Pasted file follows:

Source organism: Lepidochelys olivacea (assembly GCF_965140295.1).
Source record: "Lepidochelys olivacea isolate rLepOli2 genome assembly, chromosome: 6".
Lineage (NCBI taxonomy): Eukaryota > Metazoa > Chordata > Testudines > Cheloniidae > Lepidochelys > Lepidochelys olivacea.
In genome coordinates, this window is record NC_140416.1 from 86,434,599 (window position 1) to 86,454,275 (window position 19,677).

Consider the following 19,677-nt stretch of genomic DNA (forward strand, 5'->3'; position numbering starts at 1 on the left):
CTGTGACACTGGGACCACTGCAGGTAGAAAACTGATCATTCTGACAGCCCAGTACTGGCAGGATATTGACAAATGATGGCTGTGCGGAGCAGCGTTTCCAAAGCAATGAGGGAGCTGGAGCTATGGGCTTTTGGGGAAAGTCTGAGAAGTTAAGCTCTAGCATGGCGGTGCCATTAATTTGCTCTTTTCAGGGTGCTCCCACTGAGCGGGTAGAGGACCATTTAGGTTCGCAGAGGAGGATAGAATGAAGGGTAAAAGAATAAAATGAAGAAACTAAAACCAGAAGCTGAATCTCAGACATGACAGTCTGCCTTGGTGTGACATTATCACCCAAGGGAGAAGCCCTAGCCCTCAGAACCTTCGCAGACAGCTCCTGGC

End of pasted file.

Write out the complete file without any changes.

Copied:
Source organism: Lepidochelys olivacea (assembly GCF_965140295.1).
Source record: "Lepidochelys olivacea isolate rLepOli2 genome assembly, chromosome: 6".
Lineage (NCBI taxonomy): Eukaryota > Metazoa > Chordata > Testudines > Cheloniidae > Lepidochelys > Lepidochelys olivacea.
In genome coordinates, this window is record NC_140416.1 from 86,434,599 (window position 1) to 86,454,275 (window position 19,677).

Consider the following 19,677-nt stretch of genomic DNA (forward strand, 5'->3'; position numbering starts at 1 on the left):
CTGTGACACTGGGACCACTGCAGGTAGAAAACTGATCATTCTGACAGCCCAGTACTGGCAGGATATTGACAAATGATGGCTGTGCGGAGCAGCGTTTCCAAAGCAATGAGGGAGCTGGAGCTATGGGCTTTTGGGGAAAGTCTGAGAAGTTAAGCTCTAGCATGGCGGTGCCATTAATTTGCTCTTTTCAGGGTGCTCCCACTGAGCGGGTAGAGGACCATTTAGGTTCGCAGAGGAGGATAGAATGAAGGGTAAAAGAATAAAATGAAGAAACTAAAACCAGAAGCTGAATCTCAGACATGACAGTCTGCCTTGGTGTGACATTATCACCCAAGGGAGAAGCCCTAGCCCTCAGAACCTTCGCAGACAGCTCCTGGC